Hodding Carter Jr.: a southern journalist who launched the popular Delta Democrat-Times and crusaded for tolerance, winning a Pulitzer Prize in 1946 for his editorials.
John Chancellor: a newspaper and television reporter who worked at the Chicago Sun-Times, as the anchor of the NBC Nightly News from 1970 to 1982, and as the director of the Voice of America.
C.J. Chivers: a New York Times reporter acclaimed for his reports on Russia and the wars in Iraq and Afghanistan.
Frank I. Cobb: editor of the New York World, then perhaps the top newspaper in the United States, from 1904 to 1923.
Steve Coll: a Pulitzer Prize-winning journalist who also served as managing editor at the Washington Post, Coll is now a foreign-policy reporter and blogger for the New Yorker.
Charlie Cook: a journalist and political analyst; his Cook Political Report has provided respected election forecasts since 1984.
Anderson Cooper: has covered important national and international stories for CNN and 60 Minutes and now hosts Anderson Cooper 360.
Howard Cosell: an aggressive, even abrasive, sports broadcaster, Cosell was one of the first Monday Night Football announcers in 1970 and was on the show until 1983; he was known for his unvarnished commentary and sympathetic reporting on Muhammad Ali.
Katie Couric: award winning co-host of the Today show on NBC from 1991 to 2006; anchor of the CBS Evening News from 2006 to 2011, for which she conducted a revealing interview with Republican vice presidential candidate Sarah Palin in 2008.
Richard Ben Cramer: a journalist and writer whose exhaustive book on the 1988 presidential campaign, What It Takes: The Way to the White House, was published in 1993.
Walter Cronkite: a reporter who became the best known and perhaps most respected American television journalist of his time as the anchor of the CBS Evening News from 1962 to 1981.
Leon Dash: a journalist and professor who won the Pulitzer Prize for his series of articles on the underclass, “Rosa Lee’s Story,” published in the Washington Post starting in September 1994.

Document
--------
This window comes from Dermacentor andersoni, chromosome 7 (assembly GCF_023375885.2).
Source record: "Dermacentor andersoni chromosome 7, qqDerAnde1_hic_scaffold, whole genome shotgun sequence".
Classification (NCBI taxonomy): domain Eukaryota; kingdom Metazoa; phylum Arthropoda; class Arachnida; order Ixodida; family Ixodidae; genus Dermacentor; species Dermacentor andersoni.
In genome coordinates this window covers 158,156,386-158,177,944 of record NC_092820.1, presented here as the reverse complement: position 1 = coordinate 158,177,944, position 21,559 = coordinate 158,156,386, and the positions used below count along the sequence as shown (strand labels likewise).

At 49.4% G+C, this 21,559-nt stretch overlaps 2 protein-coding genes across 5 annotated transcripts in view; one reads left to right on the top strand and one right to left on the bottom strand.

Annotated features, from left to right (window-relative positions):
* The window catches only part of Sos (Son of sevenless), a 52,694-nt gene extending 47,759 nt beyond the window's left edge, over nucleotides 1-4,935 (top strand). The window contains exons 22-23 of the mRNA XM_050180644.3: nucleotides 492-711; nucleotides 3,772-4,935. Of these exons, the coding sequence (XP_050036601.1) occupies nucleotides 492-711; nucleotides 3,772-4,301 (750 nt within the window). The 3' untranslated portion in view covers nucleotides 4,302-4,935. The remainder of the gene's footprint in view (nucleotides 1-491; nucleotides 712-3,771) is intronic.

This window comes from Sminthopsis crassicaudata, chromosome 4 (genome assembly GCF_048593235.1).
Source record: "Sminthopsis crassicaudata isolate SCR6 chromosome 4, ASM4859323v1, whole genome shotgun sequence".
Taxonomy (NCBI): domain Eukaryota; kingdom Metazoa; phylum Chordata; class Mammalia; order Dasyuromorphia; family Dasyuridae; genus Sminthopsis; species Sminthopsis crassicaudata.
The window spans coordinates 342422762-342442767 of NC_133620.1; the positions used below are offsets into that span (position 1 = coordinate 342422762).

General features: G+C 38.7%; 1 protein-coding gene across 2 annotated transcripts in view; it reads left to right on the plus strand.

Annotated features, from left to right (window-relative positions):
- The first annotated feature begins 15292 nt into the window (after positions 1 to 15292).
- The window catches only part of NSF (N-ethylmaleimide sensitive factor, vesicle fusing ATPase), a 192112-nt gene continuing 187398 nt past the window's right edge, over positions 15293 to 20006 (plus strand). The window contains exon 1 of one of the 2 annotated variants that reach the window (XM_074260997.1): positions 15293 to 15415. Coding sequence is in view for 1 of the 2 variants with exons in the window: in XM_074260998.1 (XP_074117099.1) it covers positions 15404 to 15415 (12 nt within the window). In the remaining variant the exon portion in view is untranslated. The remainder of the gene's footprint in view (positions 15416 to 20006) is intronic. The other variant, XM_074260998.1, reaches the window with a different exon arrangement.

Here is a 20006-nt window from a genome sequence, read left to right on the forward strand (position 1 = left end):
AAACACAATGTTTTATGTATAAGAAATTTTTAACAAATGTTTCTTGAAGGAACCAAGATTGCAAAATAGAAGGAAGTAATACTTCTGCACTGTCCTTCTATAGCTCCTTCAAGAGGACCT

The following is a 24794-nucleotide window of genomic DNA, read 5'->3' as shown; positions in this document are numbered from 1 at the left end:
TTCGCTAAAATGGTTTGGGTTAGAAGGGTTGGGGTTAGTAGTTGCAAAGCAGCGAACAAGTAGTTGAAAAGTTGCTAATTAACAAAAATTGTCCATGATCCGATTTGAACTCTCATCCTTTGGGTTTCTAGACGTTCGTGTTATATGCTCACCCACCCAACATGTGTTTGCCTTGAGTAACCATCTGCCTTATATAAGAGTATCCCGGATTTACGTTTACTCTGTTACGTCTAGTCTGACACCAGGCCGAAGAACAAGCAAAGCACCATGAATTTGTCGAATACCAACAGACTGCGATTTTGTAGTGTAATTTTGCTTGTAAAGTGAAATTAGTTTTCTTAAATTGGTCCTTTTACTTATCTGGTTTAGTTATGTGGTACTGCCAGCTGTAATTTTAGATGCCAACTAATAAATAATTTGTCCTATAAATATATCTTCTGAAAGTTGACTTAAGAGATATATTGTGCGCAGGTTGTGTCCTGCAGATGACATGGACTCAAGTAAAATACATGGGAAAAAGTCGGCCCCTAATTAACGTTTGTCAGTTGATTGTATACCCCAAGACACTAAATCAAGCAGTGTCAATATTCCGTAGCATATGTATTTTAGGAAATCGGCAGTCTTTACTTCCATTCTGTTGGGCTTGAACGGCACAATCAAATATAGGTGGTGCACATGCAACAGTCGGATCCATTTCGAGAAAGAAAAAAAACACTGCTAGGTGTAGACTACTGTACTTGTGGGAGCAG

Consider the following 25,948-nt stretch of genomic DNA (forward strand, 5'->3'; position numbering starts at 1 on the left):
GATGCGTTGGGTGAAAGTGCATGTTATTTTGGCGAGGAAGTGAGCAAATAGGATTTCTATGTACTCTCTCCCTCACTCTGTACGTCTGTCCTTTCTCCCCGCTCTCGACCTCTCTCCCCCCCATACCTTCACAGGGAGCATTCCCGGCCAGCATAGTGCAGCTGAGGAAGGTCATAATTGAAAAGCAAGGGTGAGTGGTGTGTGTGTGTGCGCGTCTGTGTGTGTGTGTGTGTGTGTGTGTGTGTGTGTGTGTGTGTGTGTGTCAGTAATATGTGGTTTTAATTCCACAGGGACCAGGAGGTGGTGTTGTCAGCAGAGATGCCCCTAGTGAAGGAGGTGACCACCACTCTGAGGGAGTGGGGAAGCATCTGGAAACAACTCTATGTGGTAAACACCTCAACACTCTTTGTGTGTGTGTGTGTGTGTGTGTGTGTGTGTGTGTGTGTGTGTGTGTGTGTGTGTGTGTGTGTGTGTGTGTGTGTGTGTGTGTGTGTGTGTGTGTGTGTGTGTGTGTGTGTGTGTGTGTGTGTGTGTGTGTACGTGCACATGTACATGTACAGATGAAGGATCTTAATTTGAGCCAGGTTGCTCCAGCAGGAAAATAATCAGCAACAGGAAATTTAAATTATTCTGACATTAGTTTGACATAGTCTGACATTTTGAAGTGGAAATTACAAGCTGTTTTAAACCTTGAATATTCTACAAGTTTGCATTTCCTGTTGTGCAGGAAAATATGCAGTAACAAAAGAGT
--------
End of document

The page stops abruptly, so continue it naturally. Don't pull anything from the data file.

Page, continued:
Adam Davidson: a journalist who focuses on business and economics issues at NPR and who produced along with Alex Blumberg the much-downloaded explanation of the financial crises, “The Giant Pool of Money.”
Belva Davis: one of the first female African-American television news anchors in the US on KPIX-TV in San Francisco in 1966, Davis’ news coverage earned her five Emmy Awards.
Richard Harding Davis: journalist and fiction writer, whose powerfully written reports on major events, such as the Spanish-American War and the First World War, made him one of the best-known journalists of his time.
Frank Deford: an award-winning sports journalist and columnist, his articles have appeared in Sports Illustrated since 1962.
Peggy Hull Deuell: covered World War I as the first female war correspondent accredited by the US government; later a respected columnist.
Nancy Dickerson: a radio and television newswoman and documentary producer who was CBS’s first female correspondent in 1960 and then covered the White House for NBC News.
Joan Didion: a literary journalist, novelist and memoirist, who helped invent “new journalism” in the 1960s and whose judgmental but superbly written articles have become standard texts in many journalism departments.
Dorothy Dix”: Elizabeth M. Gilmer, known by her pseudonym “Dorothy Dix,” started out as a crime reporter at the New York Journal, but is best known for pioneering an advice column in 1895, which appeared in over 250 newspapers and lasted 50 years.
Sam Donaldson: prominent reporter known for his tough questioning of politicians; ABC News’ chief White House correspondent from 1977 to 1989, and again from 1998 to 1999.
Maureen Dowd: a New York Times columnist who won the Pulitzer Prize for her pieces on the Monica Lewinsky scandal.
Matt Drudge: editor and creator of one of the first successful Web news sites, the Drudge Report, which broke the Monica Lewinsky sex scandal in 1998.
W.E.B. Du Bois: a sociologist, civil rights activist, editor, and journalist who is best-known for his collection of articles, The Souls of Black Folk, and for his columns on race during his tenure as editor of The Crisis, 1910–1934.
David Douglas Duncan: a photographer who covered the Korean War and other conflicts.
Finley Peter Dunne: an influential journalist, humorist and writer who created the satirical character “Mr. Dooley”; his columns remained popular until the First World War.